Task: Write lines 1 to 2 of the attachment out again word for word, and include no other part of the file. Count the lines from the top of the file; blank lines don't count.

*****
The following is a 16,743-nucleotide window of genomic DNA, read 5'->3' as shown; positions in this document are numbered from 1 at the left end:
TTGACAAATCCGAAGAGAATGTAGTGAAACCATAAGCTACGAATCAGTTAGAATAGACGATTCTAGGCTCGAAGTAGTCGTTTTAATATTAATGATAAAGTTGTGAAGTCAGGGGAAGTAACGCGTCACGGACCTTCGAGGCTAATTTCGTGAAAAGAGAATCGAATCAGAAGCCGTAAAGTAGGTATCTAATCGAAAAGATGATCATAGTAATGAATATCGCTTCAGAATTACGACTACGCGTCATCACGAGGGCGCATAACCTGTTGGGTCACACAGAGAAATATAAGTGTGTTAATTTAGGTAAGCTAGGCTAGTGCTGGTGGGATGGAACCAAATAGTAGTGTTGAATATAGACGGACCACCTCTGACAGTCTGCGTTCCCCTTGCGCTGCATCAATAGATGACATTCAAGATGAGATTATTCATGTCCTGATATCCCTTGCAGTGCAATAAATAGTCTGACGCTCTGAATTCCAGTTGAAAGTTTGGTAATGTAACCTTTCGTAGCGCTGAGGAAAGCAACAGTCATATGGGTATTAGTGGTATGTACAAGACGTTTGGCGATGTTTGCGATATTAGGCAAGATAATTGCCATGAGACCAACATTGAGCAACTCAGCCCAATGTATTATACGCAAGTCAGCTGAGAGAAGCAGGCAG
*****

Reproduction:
The following is a 16,743-nucleotide window of genomic DNA, read 5'->3' as shown; positions in this document are numbered from 1 at the left end:
TTGACAAATCCGAAGAGAATGTAGTGAAACCATAAGCTACGAATCAGTTAGAATAGACGATTCTAGGCTCGAAGTAGTCGTTTTAATATTAATGATAAAGTTGTGAAGTCAGGGGAAGTAACGCGTCACGGACCTTCGAGGCTAATTTCGTGAAAAGAGAATCGAATCAGAAGCCGTAAAGTAGGTATCTAATCGAAAAGATGATCATAGTAATGAATATCGCTTCAGAATTACGACTACGCGTCATCACGAGGGCGCATAACCTGTTGGGTCACACAGAGAAATATAAGTGTGTTAATTTAGGTAAGCTAGGCTAGTGCTGGTGGGATGGAACCAAATAGTAGTGTTGAATATAGACGGACCACCTCTGACAGTCTGCGTTCCCCTTGCGCTGCATCAATAGATGACATTCAAGATGAGATTATTCATGTCCTGATATCCCTTGCAGTGCAATAAATAGTCTGACGCTCTGAATTCCAGTTGAAAGTTTGGTAATGTAACCTTTCGTAGCGCTGAGGAAAGCAACAGTCATATGGGTATTAGTGGTATGTACAAGACGTTTGGCGATGTTTGCGATATTAGGCAAGATAATTGCCATGAGACCAACATTGAGCAACTCAGCCCAATGTATTATACGCAAGTCAGCTGAGAGAAGCAGGCAG